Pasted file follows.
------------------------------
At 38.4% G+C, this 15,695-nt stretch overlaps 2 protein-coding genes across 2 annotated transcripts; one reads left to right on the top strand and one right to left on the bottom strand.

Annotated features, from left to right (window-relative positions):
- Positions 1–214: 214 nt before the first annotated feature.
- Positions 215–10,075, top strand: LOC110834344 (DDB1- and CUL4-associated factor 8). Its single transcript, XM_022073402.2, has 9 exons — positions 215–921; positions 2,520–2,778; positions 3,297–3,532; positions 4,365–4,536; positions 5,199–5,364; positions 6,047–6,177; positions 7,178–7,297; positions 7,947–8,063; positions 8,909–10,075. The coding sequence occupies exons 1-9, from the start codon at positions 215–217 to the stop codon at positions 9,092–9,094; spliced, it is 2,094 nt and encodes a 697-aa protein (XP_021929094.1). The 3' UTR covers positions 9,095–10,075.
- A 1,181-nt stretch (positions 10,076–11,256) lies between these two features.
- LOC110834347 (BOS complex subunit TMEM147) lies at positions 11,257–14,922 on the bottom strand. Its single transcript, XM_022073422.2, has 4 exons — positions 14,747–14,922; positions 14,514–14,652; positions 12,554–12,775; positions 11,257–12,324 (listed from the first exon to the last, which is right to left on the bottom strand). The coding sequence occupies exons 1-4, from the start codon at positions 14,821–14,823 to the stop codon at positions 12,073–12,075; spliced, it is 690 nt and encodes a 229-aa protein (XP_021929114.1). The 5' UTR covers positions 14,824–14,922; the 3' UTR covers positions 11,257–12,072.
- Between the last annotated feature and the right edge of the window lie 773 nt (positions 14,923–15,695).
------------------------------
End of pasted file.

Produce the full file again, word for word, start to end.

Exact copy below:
At 38.4% G+C, this 15,695-nt stretch overlaps 2 protein-coding genes across 2 annotated transcripts; one reads left to right on the top strand and one right to left on the bottom strand.

Annotated features, from left to right (window-relative positions):
- Positions 1–214: 214 nt before the first annotated feature.
- Positions 215–10,075, top strand: LOC110834344 (DDB1- and CUL4-associated factor 8). Its single transcript, XM_022073402.2, has 9 exons — positions 215–921; positions 2,520–2,778; positions 3,297–3,532; positions 4,365–4,536; positions 5,199–5,364; positions 6,047–6,177; positions 7,178–7,297; positions 7,947–8,063; positions 8,909–10,075. The coding sequence occupies exons 1-9, from the start codon at positions 215–217 to the stop codon at positions 9,092–9,094; spliced, it is 2,094 nt and encodes a 697-aa protein (XP_021929094.1). The 3' UTR covers positions 9,095–10,075.
- A 1,181-nt stretch (positions 10,076–11,256) lies between these two features.
- LOC110834347 (BOS complex subunit TMEM147) lies at positions 11,257–14,922 on the bottom strand. Its single transcript, XM_022073422.2, has 4 exons — positions 14,747–14,922; positions 14,514–14,652; positions 12,554–12,775; positions 11,257–12,324 (listed from the first exon to the last, which is right to left on the bottom strand). The coding sequence occupies exons 1-4, from the start codon at positions 14,821–14,823 to the stop codon at positions 12,073–12,075; spliced, it is 690 nt and encodes a 229-aa protein (XP_021929114.1). The 5' UTR covers positions 14,824–14,922; the 3' UTR covers positions 11,257–12,072.
- Between the last annotated feature and the right edge of the window lie 773 nt (positions 14,923–15,695).